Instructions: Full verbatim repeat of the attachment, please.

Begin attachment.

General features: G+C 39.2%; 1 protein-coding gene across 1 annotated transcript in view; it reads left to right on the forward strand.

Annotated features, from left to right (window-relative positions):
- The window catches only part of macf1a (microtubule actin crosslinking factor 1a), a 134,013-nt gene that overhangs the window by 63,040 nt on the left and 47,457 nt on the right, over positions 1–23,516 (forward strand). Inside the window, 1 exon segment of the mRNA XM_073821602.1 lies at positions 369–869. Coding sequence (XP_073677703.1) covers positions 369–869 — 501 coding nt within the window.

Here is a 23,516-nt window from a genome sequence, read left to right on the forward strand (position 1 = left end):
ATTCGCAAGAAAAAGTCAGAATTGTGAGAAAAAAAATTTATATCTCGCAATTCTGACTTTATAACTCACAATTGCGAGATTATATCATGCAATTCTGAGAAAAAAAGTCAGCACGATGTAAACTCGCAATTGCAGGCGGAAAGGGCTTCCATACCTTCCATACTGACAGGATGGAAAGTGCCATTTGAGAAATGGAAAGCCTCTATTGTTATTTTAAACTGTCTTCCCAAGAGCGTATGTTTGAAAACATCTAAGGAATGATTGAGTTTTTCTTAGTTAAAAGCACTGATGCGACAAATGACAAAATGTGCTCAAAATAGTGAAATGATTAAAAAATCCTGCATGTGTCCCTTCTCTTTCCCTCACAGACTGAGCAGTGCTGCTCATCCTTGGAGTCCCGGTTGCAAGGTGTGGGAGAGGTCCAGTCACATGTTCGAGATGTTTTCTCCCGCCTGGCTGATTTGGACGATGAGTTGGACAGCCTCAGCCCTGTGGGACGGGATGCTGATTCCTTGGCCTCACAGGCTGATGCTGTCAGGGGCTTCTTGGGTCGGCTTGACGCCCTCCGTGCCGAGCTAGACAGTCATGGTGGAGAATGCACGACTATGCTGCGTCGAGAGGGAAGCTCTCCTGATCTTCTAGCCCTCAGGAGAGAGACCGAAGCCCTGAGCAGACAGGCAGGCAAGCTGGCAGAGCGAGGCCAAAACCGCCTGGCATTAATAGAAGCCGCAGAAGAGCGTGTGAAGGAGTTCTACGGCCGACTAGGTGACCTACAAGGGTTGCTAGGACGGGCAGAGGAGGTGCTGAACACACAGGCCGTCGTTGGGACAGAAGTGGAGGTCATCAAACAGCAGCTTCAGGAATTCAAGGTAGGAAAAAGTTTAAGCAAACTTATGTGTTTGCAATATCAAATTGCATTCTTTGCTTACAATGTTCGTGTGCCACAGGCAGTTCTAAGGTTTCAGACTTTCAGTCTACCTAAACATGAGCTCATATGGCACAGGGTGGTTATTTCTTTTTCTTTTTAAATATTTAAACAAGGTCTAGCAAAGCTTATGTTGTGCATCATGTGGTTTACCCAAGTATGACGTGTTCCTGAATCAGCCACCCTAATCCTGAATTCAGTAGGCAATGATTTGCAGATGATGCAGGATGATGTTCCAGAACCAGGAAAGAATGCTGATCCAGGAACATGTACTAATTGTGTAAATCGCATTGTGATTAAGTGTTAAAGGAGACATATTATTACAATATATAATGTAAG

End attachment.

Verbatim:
General features: G+C 39.2%; 1 protein-coding gene across 1 annotated transcript in view; it reads left to right on the forward strand.

Annotated features, from left to right (window-relative positions):
- The window catches only part of macf1a (microtubule actin crosslinking factor 1a), a 134,013-nt gene that overhangs the window by 63,040 nt on the left and 47,457 nt on the right, over positions 1–23,516 (forward strand). Inside the window, 1 exon segment of the mRNA XM_073821602.1 lies at positions 369–869. Coding sequence (XP_073677703.1) covers positions 369–869 — 501 coding nt within the window.

Here is a 23,516-nt window from a genome sequence, read left to right on the forward strand (position 1 = left end):
ATTCGCAAGAAAAAGTCAGAATTGTGAGAAAAAAAATTTATATCTCGCAATTCTGACTTTATAACTCACAATTGCGAGATTATATCATGCAATTCTGAGAAAAAAAGTCAGCACGATGTAAACTCGCAATTGCAGGCGGAAAGGGCTTCCATACCTTCCATACTGACAGGATGGAAAGTGCCATTTGAGAAATGGAAAGCCTCTATTGTTATTTTAAACTGTCTTCCCAAGAGCGTATGTTTGAAAACATCTAAGGAATGATTGAGTTTTTCTTAGTTAAAAGCACTGATGCGACAAATGACAAAATGTGCTCAAAATAGTGAAATGATTAAAAAATCCTGCATGTGTCCCTTCTCTTTCCCTCACAGACTGAGCAGTGCTGCTCATCCTTGGAGTCCCGGTTGCAAGGTGTGGGAGAGGTCCAGTCACATGTTCGAGATGTTTTCTCCCGCCTGGCTGATTTGGACGATGAGTTGGACAGCCTCAGCCCTGTGGGACGGGATGCTGATTCCTTGGCCTCACAGGCTGATGCTGTCAGGGGCTTCTTGGGTCGGCTTGACGCCCTCCGTGCCGAGCTAGACAGTCATGGTGGAGAATGCACGACTATGCTGCGTCGAGAGGGAAGCTCTCCTGATCTTCTAGCCCTCAGGAGAGAGACCGAAGCCCTGAGCAGACAGGCAGGCAAGCTGGCAGAGCGAGGCCAAAACCGCCTGGCATTAATAGAAGCCGCAGAAGAGCGTGTGAAGGAGTTCTACGGCCGACTAGGTGACCTACAAGGGTTGCTAGGACGGGCAGAGGAGGTGCTGAACACACAGGCCGTCGTTGGGACAGAAGTGGAGGTCATCAAACAGCAGCTTCAGGAATTCAAGGTAGGAAAAAGTTTAAGCAAACTTATGTGTTTGCAATATCAAATTGCATTCTTTGCTTACAATGTTCGTGTGCCACAGGCAGTTCTAAGGTTTCAGACTTTCAGTCTACCTAAACATGAGCTCATATGGCACAGGGTGGTTATTTCTTTTTCTTTTTAAATATTTAAACAAGGTCTAGCAAAGCTTATGTTGTGCATCATGTGGTTTACCCAAGTATGACGTGTTCCTGAATCAGCCACCCTAATCCTGAATTCAGTAGGCAATGATTTGCAGATGATGCAGGATGATGTTCCAGAACCAGGAAAGAATGCTGATCCAGGAACATGTACTAATTGTGTAAATCGCATTGTGATTAAGTGTTAAAGGAGACATATTATTACAATATATAATGTAAG